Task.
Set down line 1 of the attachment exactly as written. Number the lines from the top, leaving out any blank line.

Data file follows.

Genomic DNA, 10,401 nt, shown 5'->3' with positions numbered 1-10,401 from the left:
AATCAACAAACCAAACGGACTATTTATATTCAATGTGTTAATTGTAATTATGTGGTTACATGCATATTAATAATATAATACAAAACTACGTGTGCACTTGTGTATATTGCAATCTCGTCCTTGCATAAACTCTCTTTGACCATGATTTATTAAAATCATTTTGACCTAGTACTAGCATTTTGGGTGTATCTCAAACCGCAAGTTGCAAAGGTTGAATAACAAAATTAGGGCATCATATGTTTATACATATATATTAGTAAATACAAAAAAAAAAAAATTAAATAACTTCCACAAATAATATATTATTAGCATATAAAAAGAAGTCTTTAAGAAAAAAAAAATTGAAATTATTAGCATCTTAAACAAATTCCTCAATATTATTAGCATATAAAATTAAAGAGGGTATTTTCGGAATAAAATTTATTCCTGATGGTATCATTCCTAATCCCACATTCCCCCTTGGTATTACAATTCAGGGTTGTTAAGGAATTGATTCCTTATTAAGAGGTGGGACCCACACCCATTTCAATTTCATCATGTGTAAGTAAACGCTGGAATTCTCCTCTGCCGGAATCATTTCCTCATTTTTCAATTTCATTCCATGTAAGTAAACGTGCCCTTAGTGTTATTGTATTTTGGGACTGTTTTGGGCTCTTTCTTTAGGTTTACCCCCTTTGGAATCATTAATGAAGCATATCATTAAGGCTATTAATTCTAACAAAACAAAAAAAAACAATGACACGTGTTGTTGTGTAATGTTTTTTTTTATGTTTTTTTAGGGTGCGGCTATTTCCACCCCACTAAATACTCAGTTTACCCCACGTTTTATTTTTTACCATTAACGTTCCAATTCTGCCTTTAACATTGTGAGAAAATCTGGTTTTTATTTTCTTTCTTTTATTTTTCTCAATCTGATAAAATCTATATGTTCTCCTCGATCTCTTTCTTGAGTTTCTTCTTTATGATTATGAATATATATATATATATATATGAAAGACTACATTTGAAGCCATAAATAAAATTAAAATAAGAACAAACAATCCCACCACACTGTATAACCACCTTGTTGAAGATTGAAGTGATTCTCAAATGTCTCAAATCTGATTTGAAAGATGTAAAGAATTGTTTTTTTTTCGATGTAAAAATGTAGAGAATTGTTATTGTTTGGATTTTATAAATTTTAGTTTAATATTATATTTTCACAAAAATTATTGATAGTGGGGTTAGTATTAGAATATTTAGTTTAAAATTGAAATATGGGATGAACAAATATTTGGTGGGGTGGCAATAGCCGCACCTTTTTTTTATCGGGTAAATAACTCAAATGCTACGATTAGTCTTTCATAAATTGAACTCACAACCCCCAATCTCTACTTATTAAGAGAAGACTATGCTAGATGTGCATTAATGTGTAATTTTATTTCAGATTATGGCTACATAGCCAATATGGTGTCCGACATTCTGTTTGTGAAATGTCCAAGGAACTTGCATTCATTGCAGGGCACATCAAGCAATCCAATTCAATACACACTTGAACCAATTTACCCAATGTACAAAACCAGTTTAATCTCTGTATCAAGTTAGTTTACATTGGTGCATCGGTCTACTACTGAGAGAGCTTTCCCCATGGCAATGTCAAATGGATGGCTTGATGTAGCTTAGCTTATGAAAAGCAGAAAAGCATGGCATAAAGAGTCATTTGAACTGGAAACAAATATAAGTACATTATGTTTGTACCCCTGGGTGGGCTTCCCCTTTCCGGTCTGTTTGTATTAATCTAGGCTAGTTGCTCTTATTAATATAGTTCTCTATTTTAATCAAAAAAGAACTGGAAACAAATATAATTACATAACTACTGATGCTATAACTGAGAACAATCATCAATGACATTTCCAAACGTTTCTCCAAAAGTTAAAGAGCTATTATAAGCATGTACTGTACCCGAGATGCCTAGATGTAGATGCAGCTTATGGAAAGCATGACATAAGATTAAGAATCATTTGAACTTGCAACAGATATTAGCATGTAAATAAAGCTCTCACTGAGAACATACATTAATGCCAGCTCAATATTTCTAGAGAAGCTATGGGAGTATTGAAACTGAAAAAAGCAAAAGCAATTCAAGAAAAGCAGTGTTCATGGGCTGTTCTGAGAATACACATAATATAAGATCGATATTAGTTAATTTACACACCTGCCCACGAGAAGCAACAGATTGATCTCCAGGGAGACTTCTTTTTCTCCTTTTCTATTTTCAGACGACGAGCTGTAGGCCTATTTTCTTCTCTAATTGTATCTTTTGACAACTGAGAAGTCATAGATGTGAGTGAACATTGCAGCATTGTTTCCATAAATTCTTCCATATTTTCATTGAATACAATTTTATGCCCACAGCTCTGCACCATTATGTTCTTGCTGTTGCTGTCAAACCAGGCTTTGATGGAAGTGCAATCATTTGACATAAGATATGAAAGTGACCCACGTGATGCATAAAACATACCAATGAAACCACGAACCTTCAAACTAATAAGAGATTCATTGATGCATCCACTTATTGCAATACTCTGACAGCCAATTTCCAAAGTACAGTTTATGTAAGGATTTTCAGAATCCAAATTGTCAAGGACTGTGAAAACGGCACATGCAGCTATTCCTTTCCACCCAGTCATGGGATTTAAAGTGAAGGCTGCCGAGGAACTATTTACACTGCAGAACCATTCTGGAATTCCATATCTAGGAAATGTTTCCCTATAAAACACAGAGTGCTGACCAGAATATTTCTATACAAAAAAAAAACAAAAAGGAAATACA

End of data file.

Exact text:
Genomic DNA, 10,401 nt, shown 5'->3' with positions numbered 1-10,401 from the left: